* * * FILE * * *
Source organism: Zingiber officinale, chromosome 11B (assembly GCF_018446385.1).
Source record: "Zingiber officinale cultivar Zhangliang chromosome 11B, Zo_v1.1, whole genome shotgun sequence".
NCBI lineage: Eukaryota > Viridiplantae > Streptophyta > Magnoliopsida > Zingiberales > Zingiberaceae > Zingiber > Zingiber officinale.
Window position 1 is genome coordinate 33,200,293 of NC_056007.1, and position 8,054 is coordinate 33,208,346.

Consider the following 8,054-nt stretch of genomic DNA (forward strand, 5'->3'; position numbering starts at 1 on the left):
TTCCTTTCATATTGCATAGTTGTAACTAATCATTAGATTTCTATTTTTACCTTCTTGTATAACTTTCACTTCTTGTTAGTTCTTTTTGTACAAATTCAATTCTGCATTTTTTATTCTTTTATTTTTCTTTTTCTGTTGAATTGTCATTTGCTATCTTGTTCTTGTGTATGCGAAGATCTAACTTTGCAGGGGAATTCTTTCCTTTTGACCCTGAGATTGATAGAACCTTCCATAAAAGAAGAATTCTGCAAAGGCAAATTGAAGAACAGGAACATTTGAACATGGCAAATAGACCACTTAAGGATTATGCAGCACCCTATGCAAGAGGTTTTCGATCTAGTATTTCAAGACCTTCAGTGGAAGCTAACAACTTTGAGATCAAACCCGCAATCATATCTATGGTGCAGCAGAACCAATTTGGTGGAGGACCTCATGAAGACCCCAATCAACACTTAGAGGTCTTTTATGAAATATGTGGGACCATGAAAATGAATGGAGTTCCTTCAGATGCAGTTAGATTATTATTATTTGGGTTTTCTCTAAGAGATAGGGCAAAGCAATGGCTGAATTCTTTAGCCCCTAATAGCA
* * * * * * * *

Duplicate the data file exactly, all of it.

Source organism: Zingiber officinale, chromosome 11B (assembly GCF_018446385.1).
Source record: "Zingiber officinale cultivar Zhangliang chromosome 11B, Zo_v1.1, whole genome shotgun sequence".
NCBI lineage: Eukaryota > Viridiplantae > Streptophyta > Magnoliopsida > Zingiberales > Zingiberaceae > Zingiber > Zingiber officinale.
Window position 1 is genome coordinate 33,200,293 of NC_056007.1, and position 8,054 is coordinate 33,208,346.

Consider the following 8,054-nt stretch of genomic DNA (forward strand, 5'->3'; position numbering starts at 1 on the left):
TTCCTTTCATATTGCATAGTTGTAACTAATCATTAGATTTCTATTTTTACCTTCTTGTATAACTTTCACTTCTTGTTAGTTCTTTTTGTACAAATTCAATTCTGCATTTTTTATTCTTTTATTTTTCTTTTTCTGTTGAATTGTCATTTGCTATCTTGTTCTTGTGTATGCGAAGATCTAACTTTGCAGGGGAATTCTTTCCTTTTGACCCTGAGATTGATAGAACCTTCCATAAAAGAAGAATTCTGCAAAGGCAAATTGAAGAACAGGAACATTTGAACATGGCAAATAGACCACTTAAGGATTATGCAGCACCCTATGCAAGAGGTTTTCGATCTAGTATTTCAAGACCTTCAGTGGAAGCTAACAACTTTGAGATCAAACCCGCAATCATATCTATGGTGCAGCAGAACCAATTTGGTGGAGGACCTCATGAAGACCCCAATCAACACTTAGAGGTCTTTTATGAAATATGTGGGACCATGAAAATGAATGGAGTTCCTTCAGATGCAGTTAGATTATTATTATTTGGGTTTTCTCTAAGAGATAGGGCAAAGCAATGGCTGAATTCTTTAGCCCCTAATAGCA